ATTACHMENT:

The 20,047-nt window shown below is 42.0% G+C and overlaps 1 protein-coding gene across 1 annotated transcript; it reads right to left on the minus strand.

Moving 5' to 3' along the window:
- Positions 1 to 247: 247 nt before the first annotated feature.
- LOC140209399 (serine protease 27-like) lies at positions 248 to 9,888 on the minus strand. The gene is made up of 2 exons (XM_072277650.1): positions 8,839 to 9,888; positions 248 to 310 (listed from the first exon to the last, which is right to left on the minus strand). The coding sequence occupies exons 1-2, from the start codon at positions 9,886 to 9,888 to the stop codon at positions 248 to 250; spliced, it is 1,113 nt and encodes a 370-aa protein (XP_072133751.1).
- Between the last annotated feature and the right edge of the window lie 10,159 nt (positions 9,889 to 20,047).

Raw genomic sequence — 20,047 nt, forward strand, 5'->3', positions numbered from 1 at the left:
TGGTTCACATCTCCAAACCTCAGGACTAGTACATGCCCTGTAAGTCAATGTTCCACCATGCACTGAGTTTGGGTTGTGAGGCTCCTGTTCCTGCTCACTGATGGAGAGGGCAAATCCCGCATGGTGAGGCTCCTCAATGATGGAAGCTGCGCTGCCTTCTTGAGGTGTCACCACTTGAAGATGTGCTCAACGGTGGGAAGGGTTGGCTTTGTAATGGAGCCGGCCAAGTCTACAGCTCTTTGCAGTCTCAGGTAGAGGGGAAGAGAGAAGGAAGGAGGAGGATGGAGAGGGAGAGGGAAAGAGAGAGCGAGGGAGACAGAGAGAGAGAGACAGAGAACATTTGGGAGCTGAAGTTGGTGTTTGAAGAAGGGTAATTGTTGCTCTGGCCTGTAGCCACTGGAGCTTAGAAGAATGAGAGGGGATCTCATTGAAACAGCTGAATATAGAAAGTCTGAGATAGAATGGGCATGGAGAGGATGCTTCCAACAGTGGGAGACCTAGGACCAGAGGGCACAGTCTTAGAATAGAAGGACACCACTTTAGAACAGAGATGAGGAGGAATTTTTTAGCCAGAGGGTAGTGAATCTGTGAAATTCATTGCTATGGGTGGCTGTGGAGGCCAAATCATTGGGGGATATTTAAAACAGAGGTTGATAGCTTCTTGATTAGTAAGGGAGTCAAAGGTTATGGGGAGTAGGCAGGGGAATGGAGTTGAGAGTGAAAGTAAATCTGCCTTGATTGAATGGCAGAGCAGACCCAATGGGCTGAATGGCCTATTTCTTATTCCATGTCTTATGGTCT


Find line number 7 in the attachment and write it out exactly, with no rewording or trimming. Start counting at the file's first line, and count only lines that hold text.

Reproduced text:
TGGTTCACATCTCCAAACCTCAGGACTAGTACATGCCCTGTAAGTCAATGTTCCACCATGCACTGAGTTTGGGTTGTGAGGCTCCTGTTCCTGCTCACTGATGGAGAGGGCAAATCCCGCATGGTGAGGCTCCTCAATGATGGAAGCTGCGCTGCCTTCTTGAGGTGTCACCACTTGAAGATGTGCTCAACGGTGGGAAGGGTTGGCTTTGTAATGGAGCCGGCCAAGTCTACAGCTCTTTGCAGTCTCAGGTAGAGGGGAAGAGAGAAGGAAGGAGGAGGATGGAGAGGGAGAGGGAAAGAGAGAGCGAGGGAGACAGAGAGAGAGAGACAGAGAACATTTGGGAGCTGAAGTTGGTGTTTGAAGAAGGGTAATTGTTGCTCTGGCCTGTAGCCACTGGAGCTTAGAAGAATGAGAGGGGATCTCATTGAAACAGCTGAATATAGAAAGTCTGAGATAGAATGGGCATGGAGAGGATGCTTCCAACAGTGGGAGACCTAGGACCAGAGGGCACAGTCTTAGAATAGAAGGACACCACTTTAGAACAGAGATGAGGAGGAATTTTTTAGCCAGAGGGTAGTGAATCTGTGAAATTCATTGCTATGGGTGGCTGTGGAGGCCAAATCATTGGGGGATATTTAAAACAGAGGTTGATAGCTTCTTGATTAGTAAGGGAGTCAAAGGTTATGGGGAGTAGGCAGGGGAATGGAGTTGAGAGTGAAAGTAAATCTGCCTTGATTGAATGGCAGAGCAGACCCAATGGGCTGAATGGCCTATTTCTTATTCCATGTCTTATGGTCT